Incentive Payments

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Incentive payments are payments or items given to individuals in order to encourage participation in research. Incentive payments may include small dollar items, such as cash, gift cards, gift certificates, or other tangible, small value items such as pens, mugs, or keychains. For example, a research participant may be given a CSU mug for participating in a survey, or they may be paid $25 (by cash or gift card/certificate) to participate in a computer simulation in a research lab.

Risk-Benefit Considerations

Paying research subjects in exchange for their participation is a common recruitment practice. The incentive should be reasonable in relationship to the anticipated benefits and should be provided to all participants, regardless of study completion. When determining incentive value for budgeting purposes, researchers should take into consideration participant time, inconvenience, and equity. The amount and schedule of all payments should be presented to the Institutional Review Board (IRB) for review and approval. The IRB will review the compensation plan and amount to ensure that payment does not present undue influence to participate.

IRB review is based on three primary ethical principles: Respect for Persons; Beneficence, and Justice. Incentive arrangements should be designed to ensure that participants are treated equitably and that the amount will not unduly influence someone’s decision to participate. Through a consent process, each participant should be fully informed of what information researchers will collect, for what purpose, and how it will be handled — including a clear overview of the incentive plan. 

As a best practice, the IRB suggests that research activities that will take place over multiple research visits incentives should be prorated. Some investigators offer a prize drawing instead of paying each participant a direct incentive. In this case, investigators should disclose the odds of winning up front. For example, 1 in 100 will win. 

Incentives on Sponsored Program Accounts

For those assisting with budget development, payments for incentives should be budgeted under ‘Other Direct Costs’ and should be justified in the budget narrative. In KR PD, select the budget category, ‘Other Direct Costs‘ with the description of ‘Participation costs – F&A applies.’ Do not budget under ‘Participant Support Costs.’

Incentives paid from sponsored programs (5-3) accounts must be allowable under the terms of the sponsored agreement. In accordance with Institutional policy, cash incentives should not exceed $100 per incentive or instance and should not exceed $599 during a calendar year. Costs associated with entertainment (e.g., tickets to shows or sporting events) are generally unallowable (2 CFR § 200.438). Charges to the award should be in-line with payments approved by the IRB and by the sponsor.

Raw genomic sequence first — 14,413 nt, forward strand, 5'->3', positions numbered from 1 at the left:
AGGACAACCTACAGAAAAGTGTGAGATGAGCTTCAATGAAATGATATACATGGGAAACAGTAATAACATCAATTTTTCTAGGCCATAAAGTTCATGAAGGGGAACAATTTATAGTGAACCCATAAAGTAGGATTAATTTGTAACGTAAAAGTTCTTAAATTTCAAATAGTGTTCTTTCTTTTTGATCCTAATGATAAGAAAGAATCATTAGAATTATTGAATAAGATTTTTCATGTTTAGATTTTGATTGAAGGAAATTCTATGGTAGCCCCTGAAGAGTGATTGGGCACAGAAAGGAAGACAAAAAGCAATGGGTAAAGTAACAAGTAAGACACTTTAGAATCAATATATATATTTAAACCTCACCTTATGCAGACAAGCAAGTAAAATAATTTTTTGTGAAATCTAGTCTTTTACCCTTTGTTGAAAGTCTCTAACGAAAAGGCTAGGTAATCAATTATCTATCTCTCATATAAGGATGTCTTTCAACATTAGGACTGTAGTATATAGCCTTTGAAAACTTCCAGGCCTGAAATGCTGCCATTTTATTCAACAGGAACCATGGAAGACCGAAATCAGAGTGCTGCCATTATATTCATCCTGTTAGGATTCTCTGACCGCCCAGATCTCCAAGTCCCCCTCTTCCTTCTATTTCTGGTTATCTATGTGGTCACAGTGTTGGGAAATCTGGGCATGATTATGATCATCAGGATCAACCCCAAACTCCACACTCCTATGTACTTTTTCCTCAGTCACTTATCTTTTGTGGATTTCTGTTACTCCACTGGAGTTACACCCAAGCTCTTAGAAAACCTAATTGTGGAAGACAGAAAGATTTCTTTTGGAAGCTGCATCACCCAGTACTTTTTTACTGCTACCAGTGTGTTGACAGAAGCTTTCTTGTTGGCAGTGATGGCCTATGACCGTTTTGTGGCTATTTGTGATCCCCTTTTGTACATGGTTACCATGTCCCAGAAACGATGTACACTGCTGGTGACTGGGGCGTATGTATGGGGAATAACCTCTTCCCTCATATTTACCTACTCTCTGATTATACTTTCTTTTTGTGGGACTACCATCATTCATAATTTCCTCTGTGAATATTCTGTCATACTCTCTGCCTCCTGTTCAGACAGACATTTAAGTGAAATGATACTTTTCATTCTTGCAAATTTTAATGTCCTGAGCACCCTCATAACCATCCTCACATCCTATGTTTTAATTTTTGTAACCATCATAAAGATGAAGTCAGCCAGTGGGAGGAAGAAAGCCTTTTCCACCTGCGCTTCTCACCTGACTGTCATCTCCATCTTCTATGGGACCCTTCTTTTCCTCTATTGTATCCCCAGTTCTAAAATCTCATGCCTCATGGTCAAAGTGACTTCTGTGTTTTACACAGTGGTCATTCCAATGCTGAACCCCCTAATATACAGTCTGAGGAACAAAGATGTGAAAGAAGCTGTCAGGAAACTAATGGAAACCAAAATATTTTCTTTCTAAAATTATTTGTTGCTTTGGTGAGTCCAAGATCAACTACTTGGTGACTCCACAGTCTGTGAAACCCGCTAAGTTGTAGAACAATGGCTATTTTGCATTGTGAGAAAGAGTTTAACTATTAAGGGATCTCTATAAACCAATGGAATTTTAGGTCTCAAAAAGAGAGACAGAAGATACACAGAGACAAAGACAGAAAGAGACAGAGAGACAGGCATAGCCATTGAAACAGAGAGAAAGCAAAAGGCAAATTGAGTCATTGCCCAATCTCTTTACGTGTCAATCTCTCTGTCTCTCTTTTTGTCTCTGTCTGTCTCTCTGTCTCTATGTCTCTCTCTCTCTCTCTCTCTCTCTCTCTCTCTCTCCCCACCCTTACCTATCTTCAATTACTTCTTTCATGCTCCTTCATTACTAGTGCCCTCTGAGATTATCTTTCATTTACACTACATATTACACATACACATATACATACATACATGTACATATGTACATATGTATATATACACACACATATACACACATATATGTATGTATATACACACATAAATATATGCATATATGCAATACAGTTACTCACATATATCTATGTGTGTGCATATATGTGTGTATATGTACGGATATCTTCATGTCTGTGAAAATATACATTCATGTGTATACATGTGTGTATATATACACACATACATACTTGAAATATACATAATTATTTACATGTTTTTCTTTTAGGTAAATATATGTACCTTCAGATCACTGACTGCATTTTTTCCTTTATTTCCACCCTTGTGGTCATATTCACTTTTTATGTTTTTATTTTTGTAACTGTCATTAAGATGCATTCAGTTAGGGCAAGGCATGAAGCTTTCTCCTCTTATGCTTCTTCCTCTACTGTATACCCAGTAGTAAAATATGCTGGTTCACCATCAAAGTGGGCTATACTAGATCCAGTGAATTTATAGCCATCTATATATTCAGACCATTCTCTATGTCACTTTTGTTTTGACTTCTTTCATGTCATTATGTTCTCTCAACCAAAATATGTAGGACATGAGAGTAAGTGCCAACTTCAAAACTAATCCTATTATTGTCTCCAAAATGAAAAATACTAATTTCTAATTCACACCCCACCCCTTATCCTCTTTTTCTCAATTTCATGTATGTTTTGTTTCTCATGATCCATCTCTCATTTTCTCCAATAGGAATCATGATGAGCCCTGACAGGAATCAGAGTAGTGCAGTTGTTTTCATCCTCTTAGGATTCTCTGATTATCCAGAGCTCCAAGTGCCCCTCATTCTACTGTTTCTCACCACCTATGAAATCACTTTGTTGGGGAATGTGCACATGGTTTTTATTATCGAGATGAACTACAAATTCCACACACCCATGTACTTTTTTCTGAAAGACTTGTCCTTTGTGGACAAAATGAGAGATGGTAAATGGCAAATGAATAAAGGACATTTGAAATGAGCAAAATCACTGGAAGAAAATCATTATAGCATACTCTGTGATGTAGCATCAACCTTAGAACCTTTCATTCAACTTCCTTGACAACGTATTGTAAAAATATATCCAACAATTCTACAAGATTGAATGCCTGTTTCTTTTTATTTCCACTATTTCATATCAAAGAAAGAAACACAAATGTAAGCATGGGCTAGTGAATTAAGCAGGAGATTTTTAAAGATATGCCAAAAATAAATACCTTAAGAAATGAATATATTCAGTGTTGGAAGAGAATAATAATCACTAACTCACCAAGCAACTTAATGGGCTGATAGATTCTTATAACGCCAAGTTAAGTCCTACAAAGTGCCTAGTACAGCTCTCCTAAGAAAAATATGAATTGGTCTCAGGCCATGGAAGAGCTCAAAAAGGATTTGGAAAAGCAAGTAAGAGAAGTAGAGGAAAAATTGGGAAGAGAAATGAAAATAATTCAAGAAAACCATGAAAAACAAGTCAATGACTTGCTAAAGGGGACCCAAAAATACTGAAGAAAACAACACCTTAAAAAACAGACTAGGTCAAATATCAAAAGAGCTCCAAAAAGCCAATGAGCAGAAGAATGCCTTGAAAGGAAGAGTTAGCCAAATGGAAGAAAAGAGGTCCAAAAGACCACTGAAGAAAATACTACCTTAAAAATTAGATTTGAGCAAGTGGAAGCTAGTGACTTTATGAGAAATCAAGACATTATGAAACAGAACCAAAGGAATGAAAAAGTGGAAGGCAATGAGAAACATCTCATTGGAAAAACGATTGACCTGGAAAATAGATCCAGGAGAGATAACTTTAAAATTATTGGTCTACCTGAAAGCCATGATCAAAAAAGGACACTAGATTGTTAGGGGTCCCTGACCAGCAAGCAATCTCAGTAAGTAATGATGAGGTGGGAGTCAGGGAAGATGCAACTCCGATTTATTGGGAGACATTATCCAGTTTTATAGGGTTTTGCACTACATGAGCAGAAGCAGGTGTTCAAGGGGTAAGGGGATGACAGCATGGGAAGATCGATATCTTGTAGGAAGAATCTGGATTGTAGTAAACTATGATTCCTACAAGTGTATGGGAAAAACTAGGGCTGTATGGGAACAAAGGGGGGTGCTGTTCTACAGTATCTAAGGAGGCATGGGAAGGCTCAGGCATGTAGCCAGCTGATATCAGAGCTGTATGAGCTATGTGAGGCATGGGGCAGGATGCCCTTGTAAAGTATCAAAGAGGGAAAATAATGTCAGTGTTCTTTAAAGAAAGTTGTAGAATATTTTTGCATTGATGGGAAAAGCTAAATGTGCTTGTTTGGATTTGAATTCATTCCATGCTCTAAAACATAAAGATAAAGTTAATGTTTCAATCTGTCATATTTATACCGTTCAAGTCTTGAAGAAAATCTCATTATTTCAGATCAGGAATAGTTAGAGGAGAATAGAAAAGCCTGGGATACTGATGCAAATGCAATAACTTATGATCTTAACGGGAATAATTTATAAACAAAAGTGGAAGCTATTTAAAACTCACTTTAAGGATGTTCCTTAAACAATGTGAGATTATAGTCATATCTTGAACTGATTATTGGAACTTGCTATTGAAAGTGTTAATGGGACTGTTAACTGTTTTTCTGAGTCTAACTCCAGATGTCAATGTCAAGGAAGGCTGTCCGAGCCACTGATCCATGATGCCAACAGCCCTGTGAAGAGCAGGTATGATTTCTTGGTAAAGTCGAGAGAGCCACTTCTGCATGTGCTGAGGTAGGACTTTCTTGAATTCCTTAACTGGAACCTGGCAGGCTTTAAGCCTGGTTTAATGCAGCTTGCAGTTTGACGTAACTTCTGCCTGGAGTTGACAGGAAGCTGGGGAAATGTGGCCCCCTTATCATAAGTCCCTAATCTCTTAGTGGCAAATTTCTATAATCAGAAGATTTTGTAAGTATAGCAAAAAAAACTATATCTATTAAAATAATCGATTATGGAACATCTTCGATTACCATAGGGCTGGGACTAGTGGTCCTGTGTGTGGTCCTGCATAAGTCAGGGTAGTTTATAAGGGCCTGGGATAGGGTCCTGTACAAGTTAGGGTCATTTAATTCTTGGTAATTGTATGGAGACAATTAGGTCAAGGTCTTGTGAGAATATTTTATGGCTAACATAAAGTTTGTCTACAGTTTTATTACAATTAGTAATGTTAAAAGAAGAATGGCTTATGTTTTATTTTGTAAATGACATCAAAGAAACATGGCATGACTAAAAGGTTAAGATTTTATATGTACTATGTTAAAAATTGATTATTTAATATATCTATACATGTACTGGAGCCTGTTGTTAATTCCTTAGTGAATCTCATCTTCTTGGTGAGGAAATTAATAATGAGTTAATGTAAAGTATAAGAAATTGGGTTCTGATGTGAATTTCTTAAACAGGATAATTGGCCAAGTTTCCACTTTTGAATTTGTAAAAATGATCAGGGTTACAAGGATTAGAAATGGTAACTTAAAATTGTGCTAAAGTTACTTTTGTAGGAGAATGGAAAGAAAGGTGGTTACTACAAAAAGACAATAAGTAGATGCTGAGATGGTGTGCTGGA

Financial Considerations

In addition to conforming to what is approved in the research project’s IRB protocol and to sponsor guidelines, incentive payments should be made in accordance with CSU’s financial procedure instructions on ‘Research, Survey and Other Related Incentives’ (FPI 2-10).

Because payments, except for expenses based on actual receipts (such as parking expenses), are taxable, CSU has an obligation to track payments to participants for the purpose of reporting to the IRS. Coding all incentive payments made by gift card/certificate and direct payments to the object code 6710 ‘Research/Study Incentive Payments’ allows for tracking of incentive payments. Additionally, the PI or person conducting the research is required to maintain a list that contains the study participant’s name, SS#, address, and signature acknowledging receipt of funds for tracking and reporting purposes. This list may need to be coded by the PI in order to maintain participant confidentiality as described below.

Confidentiality and Data Management Considerations

Human subject researchers are encouraged to collect the minimum amount of identifiable information needed during their research in support of protecting participants confidentiality.

Researchers have a responsibility to protect participant confidentiality. When collecting tax information for reporting requirements, researchers should have a comprehensive data management plan to collect and manage participants’ sensitive information. Plans may include details on how tax reporting data is kept separately from research responses.

In Conclusion

Providing incentives for research can be an effective way to reach participants with the right experience to answer the research question at hand. Utilizing this recruitment tool requires that researchers proactively plan for requirements related to IRB approvals, sponsor funding agreements and CSU tax reporting requirements. Luckily, there are resources at CSU to help researchers succeed.

For questions on providing incentive payments to research participants, consult FPI 2-10.  For questions on Human Subjects Research, contact the CSU IRB ([email protected]).

Blog post by Tricia Callahan, Senior Research Education and Information Officer (OSP); Claire Chance, Senior IRB Coordinator, SBER (RICRO), and Tammy Felton-Noyle, Senior IRB Coordinator, BMR (RICRO)